Wednesday, August 3, 2016

Alphabetical order effects in school admissions. By Daniel Münich and Štěpán Jurajda in Research Papers in Education

If school admission committees use alphabetically sorted lists of applicants in their evaluations, one’s position in the alphabet according to last name initial may be important in determining access to selective schools. Jurajda and Münich (2010) ‘Admission to Selective Schools, Alphabetically. Economics of Education Review, 29 (6): 1100–1109’ provide evidence consistent with this hypothesis based on graduation exams taken in grade 13 in the Czech Republic: ‘Z’ students in selective schools had higher exam scores than ‘A’ students. In this paper, we use the Trends in International Mathematics and Science Study & Progress in International Reading Literacy Study test scores of 4th graders and the Programme for International Student Assessment (PISA) test scores of 8th and 9th graders in the Czech Republic to provide evidence on how the alphabetical sorting outcome uncovered in Jurajda and Münich (2010) ‘Admission to Selective Schools, Alphabetically. Economics of Education Review, 29 (6): 1100–1109’ arises during early tracking into selective schools. Using the PISA data, we also provide corresponding evidence for Denmark, where sorting into selective schools happens in higher grades.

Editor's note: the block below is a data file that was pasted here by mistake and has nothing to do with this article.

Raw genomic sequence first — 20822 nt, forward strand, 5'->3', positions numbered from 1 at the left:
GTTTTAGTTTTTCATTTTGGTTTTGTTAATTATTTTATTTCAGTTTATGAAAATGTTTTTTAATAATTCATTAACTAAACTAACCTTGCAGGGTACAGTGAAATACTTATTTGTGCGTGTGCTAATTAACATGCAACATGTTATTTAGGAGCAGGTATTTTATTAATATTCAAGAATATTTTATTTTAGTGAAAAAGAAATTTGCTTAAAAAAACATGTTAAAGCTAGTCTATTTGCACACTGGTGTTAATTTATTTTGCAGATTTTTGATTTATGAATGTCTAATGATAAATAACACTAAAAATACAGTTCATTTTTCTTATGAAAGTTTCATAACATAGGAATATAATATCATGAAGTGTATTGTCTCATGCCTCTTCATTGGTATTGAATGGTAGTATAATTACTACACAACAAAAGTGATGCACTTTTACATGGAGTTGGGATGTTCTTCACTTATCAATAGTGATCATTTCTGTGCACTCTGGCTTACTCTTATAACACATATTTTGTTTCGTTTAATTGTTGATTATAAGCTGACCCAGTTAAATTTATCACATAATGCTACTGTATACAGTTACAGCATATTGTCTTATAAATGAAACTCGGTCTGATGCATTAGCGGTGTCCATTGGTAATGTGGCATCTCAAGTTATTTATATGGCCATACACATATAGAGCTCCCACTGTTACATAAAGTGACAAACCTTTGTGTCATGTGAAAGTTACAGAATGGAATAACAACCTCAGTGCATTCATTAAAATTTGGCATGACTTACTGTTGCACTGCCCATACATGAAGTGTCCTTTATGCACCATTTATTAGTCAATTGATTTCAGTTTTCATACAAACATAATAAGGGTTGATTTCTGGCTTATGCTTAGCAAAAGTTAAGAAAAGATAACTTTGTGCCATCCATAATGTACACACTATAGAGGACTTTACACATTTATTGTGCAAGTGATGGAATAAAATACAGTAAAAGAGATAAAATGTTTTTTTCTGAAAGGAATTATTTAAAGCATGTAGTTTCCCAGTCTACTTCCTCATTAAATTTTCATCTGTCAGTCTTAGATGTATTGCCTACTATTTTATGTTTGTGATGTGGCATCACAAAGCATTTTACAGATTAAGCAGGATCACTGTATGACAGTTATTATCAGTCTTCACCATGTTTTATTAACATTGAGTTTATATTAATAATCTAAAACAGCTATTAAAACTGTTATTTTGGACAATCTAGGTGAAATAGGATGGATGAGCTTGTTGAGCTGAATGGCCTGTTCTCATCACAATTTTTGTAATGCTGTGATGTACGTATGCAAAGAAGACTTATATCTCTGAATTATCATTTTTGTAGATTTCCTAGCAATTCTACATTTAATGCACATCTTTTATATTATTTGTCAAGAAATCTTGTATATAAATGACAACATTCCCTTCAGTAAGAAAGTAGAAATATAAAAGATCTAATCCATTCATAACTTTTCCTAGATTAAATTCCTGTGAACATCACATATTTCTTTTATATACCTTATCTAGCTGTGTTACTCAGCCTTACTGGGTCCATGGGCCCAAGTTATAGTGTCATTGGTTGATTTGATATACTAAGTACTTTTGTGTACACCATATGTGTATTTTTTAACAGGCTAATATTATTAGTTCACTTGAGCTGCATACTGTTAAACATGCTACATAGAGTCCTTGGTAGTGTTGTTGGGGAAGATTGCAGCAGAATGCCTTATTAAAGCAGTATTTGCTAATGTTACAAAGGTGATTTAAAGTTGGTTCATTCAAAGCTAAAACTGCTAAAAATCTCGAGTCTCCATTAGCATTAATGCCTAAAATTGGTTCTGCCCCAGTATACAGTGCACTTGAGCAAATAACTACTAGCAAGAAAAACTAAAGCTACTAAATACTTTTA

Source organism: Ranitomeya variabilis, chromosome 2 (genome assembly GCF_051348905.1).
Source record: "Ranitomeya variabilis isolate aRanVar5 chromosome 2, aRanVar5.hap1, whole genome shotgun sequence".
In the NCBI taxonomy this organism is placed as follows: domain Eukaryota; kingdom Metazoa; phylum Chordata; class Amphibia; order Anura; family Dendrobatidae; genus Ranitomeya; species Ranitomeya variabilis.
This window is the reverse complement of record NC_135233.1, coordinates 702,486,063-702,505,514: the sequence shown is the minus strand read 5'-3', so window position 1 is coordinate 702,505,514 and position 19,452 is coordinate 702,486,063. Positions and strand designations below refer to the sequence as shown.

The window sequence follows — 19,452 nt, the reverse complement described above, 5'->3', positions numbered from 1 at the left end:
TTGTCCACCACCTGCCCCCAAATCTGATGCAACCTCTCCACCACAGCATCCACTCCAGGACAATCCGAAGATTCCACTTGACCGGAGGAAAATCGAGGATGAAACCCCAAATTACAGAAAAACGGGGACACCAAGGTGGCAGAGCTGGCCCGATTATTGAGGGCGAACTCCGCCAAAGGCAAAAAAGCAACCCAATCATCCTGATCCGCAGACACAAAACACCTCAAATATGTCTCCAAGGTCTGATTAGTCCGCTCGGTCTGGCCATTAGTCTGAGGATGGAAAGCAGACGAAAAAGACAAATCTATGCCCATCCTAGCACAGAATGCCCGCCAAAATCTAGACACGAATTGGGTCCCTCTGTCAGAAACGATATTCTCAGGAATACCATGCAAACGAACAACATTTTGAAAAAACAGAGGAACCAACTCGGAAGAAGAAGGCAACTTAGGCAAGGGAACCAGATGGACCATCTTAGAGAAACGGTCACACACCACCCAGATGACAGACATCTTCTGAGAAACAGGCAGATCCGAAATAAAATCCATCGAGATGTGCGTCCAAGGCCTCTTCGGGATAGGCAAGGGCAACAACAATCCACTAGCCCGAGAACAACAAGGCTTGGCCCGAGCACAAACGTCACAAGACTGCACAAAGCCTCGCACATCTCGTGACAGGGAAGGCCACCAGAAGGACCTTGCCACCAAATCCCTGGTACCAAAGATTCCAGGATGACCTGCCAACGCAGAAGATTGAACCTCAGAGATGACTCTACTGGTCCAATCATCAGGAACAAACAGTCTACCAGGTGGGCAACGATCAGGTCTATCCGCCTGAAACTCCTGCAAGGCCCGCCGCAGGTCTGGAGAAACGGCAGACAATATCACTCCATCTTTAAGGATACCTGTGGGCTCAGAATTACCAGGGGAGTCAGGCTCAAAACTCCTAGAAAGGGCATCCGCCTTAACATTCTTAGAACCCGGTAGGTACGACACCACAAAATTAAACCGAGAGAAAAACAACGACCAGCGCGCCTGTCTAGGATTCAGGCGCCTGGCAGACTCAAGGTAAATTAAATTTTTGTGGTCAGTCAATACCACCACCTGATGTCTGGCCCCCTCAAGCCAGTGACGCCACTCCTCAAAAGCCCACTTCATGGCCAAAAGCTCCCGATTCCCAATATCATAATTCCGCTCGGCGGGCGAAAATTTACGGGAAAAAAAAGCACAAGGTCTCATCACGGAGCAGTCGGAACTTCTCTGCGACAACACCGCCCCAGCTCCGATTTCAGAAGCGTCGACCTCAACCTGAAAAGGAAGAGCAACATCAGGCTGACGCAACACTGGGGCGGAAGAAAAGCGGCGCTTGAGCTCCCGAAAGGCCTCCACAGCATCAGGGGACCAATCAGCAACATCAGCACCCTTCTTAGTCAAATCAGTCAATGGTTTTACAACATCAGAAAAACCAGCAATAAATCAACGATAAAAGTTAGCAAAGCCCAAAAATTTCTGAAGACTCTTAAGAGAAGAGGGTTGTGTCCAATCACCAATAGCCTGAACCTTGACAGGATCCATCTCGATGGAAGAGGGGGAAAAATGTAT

Gender composition of college graduates by field of study and early fertility. By Alena Bičáková and Štěpán Jurajda in Rev Econ Household


The gender composition of peer groups has been shown to affect marriage market outcomes, but there is no evidence on whether the share of women on college graduates across fields of study affects graduates’ fertility, even though the college field-of-study peer group is a natural source of potential mating partners. We use variation in gender shares by fields of study implied by the recent expansion of college education in 19 European countries, and a difference-in-differences research design, to show that the share of women in study peer groups does not drive early fertility. When there are few available potential partners in one’s field of study, endogamous fertility by college graduates from the same field of study is lower, as expected, but non-endogamous fertility compensates for this effect for both genders. This compensation, however, comes at the cost of increasing the probability of parenting with a less-than-college educated spouse.